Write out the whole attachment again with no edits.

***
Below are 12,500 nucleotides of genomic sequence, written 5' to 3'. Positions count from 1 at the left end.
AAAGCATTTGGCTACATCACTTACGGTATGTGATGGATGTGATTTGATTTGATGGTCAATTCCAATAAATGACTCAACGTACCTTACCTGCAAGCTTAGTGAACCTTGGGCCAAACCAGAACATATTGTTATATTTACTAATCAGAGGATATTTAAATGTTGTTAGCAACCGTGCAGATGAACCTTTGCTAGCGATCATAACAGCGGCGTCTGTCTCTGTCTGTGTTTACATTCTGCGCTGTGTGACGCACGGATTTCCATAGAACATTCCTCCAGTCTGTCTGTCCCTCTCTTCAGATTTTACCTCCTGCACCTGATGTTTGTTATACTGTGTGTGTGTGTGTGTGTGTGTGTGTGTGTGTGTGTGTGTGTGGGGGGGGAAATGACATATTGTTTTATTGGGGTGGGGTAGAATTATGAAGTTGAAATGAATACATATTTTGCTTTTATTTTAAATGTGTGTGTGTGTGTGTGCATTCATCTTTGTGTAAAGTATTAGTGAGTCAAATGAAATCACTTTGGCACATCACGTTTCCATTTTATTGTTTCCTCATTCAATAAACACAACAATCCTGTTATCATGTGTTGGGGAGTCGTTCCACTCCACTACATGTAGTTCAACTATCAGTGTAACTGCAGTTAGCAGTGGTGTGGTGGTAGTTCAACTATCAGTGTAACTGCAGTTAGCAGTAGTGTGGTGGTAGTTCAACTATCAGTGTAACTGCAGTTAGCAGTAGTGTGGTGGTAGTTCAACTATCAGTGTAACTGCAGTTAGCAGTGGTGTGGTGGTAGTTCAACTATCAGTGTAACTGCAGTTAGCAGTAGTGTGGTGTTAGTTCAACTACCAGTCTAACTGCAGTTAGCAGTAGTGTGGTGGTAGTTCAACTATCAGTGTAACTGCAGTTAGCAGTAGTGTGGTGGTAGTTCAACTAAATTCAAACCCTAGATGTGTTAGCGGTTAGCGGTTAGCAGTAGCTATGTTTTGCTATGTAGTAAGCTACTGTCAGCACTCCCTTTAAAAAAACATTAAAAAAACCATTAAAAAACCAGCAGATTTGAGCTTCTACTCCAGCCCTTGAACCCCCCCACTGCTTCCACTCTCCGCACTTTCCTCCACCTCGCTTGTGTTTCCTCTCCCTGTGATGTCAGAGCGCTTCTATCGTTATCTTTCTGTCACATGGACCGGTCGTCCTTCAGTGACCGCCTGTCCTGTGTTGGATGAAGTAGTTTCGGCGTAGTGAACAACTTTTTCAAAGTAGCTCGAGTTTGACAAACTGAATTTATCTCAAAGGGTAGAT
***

Below are 12,500 nucleotides of genomic sequence, written 5' to 3'. Positions count from 1 at the left end.
AAAGCATTTGGCTACATCACTTACGGTATGTGATGGATGTGATTTGATTTGATGGTCAATTCCAATAAATGACTCAACGTACCTTACCTGCAAGCTTAGTGAACCTTGGGCCAAACCAGAACATATTGTTATATTTACTAATCAGAGGATATTTAAATGTTGTTAGCAACCGTGCAGATGAACCTTTGCTAGCGATCATAACAGCGGCGTCTGTCTCTGTCTGTGTTTACATTCTGCGCTGTGTGACGCACGGATTTCCATAGAACATTCCTCCAGTCTGTCTGTCCCTCTCTTCAGATTTTACCTCCTGCACCTGATGTTTGTTATACTGTGTGTGTGTGTGTGTGTGTGTGTGTGTGTGTGTGTGTGTGTGGGGGGGGAAATGACATATTGTTTTATTGGGGTGGGGTAGAATTATGAAGTTGAAATGAATACATATTTTGCTTTTATTTTAAATGTGTGTGTGTGTGTGTGCATTCATCTTTGTGTAAAGTATTAGTGAGTCAAATGAAATCACTTTGGCACATCACGTTTCCATTTTATTGTTTCCTCATTCAATAAACACAACAATCCTGTTATCATGTGTTGGGGAGTCGTTCCACTCCACTACATGTAGTTCAACTATCAGTGTAACTGCAGTTAGCAGTGGTGTGGTGGTAGTTCAACTATCAGTGTAACTGCAGTTAGCAGTAGTGTGGTGGTAGTTCAACTATCAGTGTAACTGCAGTTAGCAGTAGTGTGGTGGTAGTTCAACTATCAGTGTAACTGCAGTTAGCAGTGGTGTGGTGGTAGTTCAACTATCAGTGTAACTGCAGTTAGCAGTAGTGTGGTGTTAGTTCAACTACCAGTCTAACTGCAGTTAGCAGTAGTGTGGTGGTAGTTCAACTATCAGTGTAACTGCAGTTAGCAGTAGTGTGGTGGTAGTTCAACTAAATTCAAACCCTAGATGTGTTAGCGGTTAGCGGTTAGCAGTAGCTATGTTTTGCTATGTAGTAAGCTACTGTCAGCACTCCCTTTAAAAAAACATTAAAAAAACCATTAAAAAACCAGCAGATTTGAGCTTCTACTCCAGCCCTTGAACCCCCCCACTGCTTCCACTCTCCGCACTTTCCTCCACCTCGCTTGTGTTTCCTCTCCCTGTGATGTCAGAGCGCTTCTATCGTTATCTTTCTGTCACATGGACCGGTCGTCCTTCAGTGACCGCCTGTCCTGTGTTGGATGAAGTAGTTTCGGCGTAGTGAACAACTTTTTCAAAGTAGCTCGAGTTTGACAAACTGAATTTATCTCAAAGGGTAGAT